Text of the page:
Meanwhile, our attention has been drawn to a piece by Jonn Ellidge in the New Statesman, which claims that a recent YouGov survey proves that Brexit voters hate their own children.  The reason for this astonishing statement  is  because:-

A healthy majority of Leave voters, it found, claimed that ‘significant damage to the British economy’ would be a price worth paying for Brexit: 61 per cent, compared to just 20 per cent who disagreed. More bizarrely, when the question was made more personal, and respondents were asked would it be worth “you or members of your family” losing their jobs, 39 per cent still thought Brexit was totes worth it – slightly more than the 38 per cent who, like normal, sane people, replied ‘obviously not’”.

So QED, Brexit voters, which the author equates to retired baby boomers “who are prepared to crash the economy because they don’t like Belgians” are a selfish generation who must hate their offspring because “when asked directly whether they’d swap the wealth and security of their own children for a blue passport and the ability to deport Polish plumbers, they said yes in huge numbers.

As blogger Samuel Hooper says, Ellidge’s claims are “vile” and totally ignores the real reason why a significant majority of older voters supported Brexit. “Does he not realise that the counterfactual, unrecorded by YouGov (who did not bother to probe more deeply) is that perhaps these older people – rightly or wrongly – thought that by voting for Brexit they were preserving some other vital social good for their descendants, something potentially even more valuable than a couple of points of GDP growth? I would posit that the supposedly hateful Daily Mail-reading generation of grey haired fascists scorned by Jonn Elledge actually do not have any particular desire to inflict economic harm on their children and grandchildren, but simply realise – through having lived full lives through periods of considerably less material abundance than those of us born since the 1980s – that other things matter too. Things like freedom and self-determination, precious gifts which were under threat during the Second World War and the Cold War, and which the older generations who remember these difficult times therefore do not casually take for granted.”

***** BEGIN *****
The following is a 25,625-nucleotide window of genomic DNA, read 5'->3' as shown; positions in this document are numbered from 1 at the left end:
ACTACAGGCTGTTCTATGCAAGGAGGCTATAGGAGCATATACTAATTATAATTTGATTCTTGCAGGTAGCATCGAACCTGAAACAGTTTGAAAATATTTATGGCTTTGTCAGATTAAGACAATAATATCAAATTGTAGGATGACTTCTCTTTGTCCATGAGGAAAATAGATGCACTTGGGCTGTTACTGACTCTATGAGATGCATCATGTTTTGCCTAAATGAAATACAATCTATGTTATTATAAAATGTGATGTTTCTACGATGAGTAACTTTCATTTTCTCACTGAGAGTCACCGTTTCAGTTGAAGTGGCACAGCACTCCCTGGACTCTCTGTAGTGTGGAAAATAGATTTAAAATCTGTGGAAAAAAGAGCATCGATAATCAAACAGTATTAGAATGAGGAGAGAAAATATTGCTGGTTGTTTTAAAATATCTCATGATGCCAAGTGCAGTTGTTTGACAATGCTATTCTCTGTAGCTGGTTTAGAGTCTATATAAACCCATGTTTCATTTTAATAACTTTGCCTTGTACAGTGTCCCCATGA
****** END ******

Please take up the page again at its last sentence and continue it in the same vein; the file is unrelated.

Absolutely, but no amount of debunking is going to stop the blinkered fanaticism of the remainiacs. Among the chief of these is the European Movement, which is ramping up its campaign to stop Brexit altogether, linking up with other  like-minded groups including Scientists for EU, Healthier IN the EU and Britain for Europe to try to stop Brexit. I debated with a few members of the European Movement and although I didn’t always win, it was fun to embarrass them by mentioning the funding they received from the American CIA during the 1970s. A recent e-mail has encouraged recipients to join this iniquitous organisation which sees itself as able to “represent the groundswell of opinion against departure from the EU.”

Sorry, European Movement, but the ground isn’t swelling round here. If even I, as a political “anorak” and long-standing opponent of our EU membership, am getting fed up with all the debating about how badly the cabinet is divided, how much we will have to pay to leave, trading arrangements and so on, Joe Public is even less interested. He cast his vote a year ago and whichever way he actually voted, he was never really very excited by the EU, never really understood what we had joined and just wants the country to move on. Hopefully on March 29th, when we finally leave, the European Movement and its fellow-traveller remainiacs will move on – preferably to well-deserved oblivion – but I’m not holding my breath.

 

North v South, East v West